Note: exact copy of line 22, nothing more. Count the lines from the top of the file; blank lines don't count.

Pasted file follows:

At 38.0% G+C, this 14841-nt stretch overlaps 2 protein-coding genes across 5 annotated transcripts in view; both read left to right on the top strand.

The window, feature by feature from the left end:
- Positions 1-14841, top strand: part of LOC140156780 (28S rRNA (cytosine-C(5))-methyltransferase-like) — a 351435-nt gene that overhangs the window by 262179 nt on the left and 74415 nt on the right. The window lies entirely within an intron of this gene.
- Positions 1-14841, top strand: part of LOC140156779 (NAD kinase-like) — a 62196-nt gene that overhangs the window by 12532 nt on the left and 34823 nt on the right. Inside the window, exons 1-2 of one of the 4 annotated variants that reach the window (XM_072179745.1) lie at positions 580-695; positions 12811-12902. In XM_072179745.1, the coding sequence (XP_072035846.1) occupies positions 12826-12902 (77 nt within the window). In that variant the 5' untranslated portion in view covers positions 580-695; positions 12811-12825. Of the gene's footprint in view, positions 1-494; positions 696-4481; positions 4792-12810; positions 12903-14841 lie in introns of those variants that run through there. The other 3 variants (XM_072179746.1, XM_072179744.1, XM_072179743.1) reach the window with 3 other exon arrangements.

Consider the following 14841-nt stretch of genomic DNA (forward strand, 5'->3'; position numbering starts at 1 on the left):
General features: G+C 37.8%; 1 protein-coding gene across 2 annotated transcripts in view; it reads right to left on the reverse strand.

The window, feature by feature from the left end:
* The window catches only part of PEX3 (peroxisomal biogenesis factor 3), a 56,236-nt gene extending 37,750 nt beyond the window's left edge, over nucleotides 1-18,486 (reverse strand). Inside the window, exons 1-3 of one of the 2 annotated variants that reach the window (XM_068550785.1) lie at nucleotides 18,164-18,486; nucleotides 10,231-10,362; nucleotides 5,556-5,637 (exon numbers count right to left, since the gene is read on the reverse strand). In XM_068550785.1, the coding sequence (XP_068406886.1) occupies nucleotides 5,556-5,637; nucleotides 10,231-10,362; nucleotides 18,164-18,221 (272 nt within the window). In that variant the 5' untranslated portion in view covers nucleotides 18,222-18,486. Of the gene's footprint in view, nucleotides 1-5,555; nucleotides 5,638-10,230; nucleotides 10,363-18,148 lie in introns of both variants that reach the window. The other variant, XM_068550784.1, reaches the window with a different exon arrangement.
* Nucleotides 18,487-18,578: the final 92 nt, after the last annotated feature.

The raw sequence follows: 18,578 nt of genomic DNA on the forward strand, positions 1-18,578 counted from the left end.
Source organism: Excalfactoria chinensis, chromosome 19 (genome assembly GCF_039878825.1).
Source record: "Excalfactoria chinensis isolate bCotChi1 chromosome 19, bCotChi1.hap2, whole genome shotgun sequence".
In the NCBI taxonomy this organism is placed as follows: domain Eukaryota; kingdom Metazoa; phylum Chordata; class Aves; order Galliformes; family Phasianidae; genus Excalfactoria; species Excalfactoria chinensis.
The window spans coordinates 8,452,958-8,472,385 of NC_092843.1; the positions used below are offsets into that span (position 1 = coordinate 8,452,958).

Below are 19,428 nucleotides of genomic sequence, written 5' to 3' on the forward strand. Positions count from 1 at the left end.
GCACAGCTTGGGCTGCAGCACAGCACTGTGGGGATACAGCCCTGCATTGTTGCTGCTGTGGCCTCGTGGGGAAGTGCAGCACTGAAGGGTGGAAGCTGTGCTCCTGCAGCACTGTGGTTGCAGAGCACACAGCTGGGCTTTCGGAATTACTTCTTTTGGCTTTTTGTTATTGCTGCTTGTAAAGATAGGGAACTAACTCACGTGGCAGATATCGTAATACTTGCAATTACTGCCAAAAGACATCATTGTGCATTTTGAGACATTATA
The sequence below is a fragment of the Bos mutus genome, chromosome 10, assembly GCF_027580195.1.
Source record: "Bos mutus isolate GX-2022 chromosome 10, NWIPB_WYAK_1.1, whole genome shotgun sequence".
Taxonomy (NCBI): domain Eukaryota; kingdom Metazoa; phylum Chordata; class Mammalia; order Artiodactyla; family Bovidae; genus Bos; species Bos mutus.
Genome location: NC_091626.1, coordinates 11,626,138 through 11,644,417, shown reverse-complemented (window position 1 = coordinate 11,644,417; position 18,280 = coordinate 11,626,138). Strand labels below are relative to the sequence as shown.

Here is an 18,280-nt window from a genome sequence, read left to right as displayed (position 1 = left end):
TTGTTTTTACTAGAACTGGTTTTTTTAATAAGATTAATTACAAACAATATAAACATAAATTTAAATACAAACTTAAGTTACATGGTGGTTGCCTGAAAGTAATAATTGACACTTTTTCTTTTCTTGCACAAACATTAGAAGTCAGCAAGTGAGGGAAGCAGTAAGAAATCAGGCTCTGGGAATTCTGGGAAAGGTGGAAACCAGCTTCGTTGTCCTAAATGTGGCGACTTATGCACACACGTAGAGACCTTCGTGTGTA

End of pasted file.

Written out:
TTGTTTTTACTAGAACTGGTTTTTTTAATAAGATTAATTACAAACAATATAAACATAAATTTAAATACAAACTTAAGTTACATGGTGGTTGCCTGAAAGTAATAATTGACACTTTTTCTTTTCTTGCACAAACATTAGAAGTCAGCAAGTGAGGGAAGCAGTAAGAAATCAGGCTCTGGGAATTCTGGGAAAGGTGGAAACCAGCTTCGTTGTCCTAAATGTGGCGACTTATGCACACACGTAGAGACCTTCGTGTGTA